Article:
Sen. Kirsten Gillibrand (D-N.Y.) has raced to the far Left of the Democratic Party on immigration, going so far as to call for the replacement of the Immigration and Customs Enforcement (ICE) agency.
She would have met strong resistance from an up-and-coming congresswoman from upstate New York a decade ago.
Kirsten Gillibrand, meet Kirsten Gillibrand.
As a candidate in a Republican-leaning district near Albany and later as a representative serving that district, Gillibrand (pictured above) was an outlier among Democrats on immigration. Early in her tenure, she had a B grade from NumbersUSA, an organization that lobbies for lower levels of immigration. That placed her among the top 22 Democrats in the House of Representatives.
Gillibrand was a co-sponsor of the Secure America through Verification and Enforcement (SAVE) Act, which would have required businesses to use the E-Verify system to confirm the legal status of new hires; increased grants to ICE and improved the deportation process; and added staffing, technology and funding to border enforcement.
The congresswoman favored cracking down on “sanctuary” jurisdictions that refuse to cooperate with ICE. As recently as 2009, immediately following her appointment to replace Hillary Clinton in the Senate, she was against amnesty for illegal immigrants.
“I don’t support amnesty because I don’t think it will work,” she told The New York Times then, adding that the amnesty bill under consideration was “fatally flawed.”
Gillibrand was especially critical of a guest-worker provision, telling The Times that it would have “all but guaranteed illegal immigration.”
In 2007, then-Rep. Gillibrand aggressively opposed a proposal by Democrat then-Gov. Eliot Spitzer to give state driver’s licenses to illegal immigrants and called him to register her objections.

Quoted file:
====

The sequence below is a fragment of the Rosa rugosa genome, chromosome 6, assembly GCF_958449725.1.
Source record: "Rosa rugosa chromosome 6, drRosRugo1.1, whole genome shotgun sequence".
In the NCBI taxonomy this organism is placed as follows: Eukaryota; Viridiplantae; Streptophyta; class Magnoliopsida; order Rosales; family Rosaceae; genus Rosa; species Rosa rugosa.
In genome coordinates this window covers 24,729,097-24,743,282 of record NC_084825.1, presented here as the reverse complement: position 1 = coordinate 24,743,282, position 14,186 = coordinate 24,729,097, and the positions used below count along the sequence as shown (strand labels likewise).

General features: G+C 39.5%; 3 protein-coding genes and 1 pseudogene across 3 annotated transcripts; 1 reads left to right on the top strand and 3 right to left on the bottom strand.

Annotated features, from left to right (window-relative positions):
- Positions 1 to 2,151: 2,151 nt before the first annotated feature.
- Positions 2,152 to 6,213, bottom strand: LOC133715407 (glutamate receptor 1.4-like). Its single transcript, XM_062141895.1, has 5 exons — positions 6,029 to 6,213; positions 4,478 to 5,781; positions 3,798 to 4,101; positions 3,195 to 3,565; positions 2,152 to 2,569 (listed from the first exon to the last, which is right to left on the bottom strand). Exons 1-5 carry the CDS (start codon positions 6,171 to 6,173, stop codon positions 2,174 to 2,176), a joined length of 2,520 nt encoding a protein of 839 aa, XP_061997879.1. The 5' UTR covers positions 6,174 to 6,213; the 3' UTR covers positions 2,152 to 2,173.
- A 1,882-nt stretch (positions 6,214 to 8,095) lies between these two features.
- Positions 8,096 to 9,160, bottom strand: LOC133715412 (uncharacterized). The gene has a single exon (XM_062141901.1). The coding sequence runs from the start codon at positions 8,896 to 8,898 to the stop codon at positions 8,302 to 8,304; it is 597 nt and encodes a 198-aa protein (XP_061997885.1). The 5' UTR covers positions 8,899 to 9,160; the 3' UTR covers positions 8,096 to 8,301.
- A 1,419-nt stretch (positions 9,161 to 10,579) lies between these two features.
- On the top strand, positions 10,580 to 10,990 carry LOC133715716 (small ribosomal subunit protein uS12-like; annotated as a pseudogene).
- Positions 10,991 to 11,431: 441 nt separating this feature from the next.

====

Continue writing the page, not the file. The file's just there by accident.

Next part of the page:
“I’ve heard this nonstop for the last five weeks,” she told The Times.
Gillibrand said there should be a national standard for licenses. As to Spitzer’s plan, she said, “I don’t think it should be implemented. It’s not a good idea.”
The governor eventually abandoned the idea, and Gillibrand took something of a victory lap.
“I’ve always believed this is the wrong approach,” she said.
So hostile was Gillibrand to the agenda of mass immigration activists that they blasted then-Gov. David Paterson when he appointed her to the Senate seat.
“If Gov. David Paterson wanted to deliver a slap to immigrant New Yorkers, he effectively did so with his appointment yesterday of Representative Kirsten Gillibrand,” the Spanish-language newspaper El Diario wrote in an editorial.
Those days are long gone, however. It did not take the politically ambitious Gillibrand long to pivot away from her immigration views — and her positions on other issues — once she acquired a larger constituency.
As she was in the House, Gillibrand is an outlier on immigration — only now, she stands on the polar opposite end of the spectrum. Her most recent rating from NumbersUSA is an F, and her lifetime grade is a D-minus.
Last week, the woman who had sponsored legislation to increase funding for ICE and enhance its deportation powers lamented that it “has become a deportation force.” She told CNN’s Chris Cuomo, “And that’s why I believe you should get rid of it, start over, reimagine it and build something that actually works.”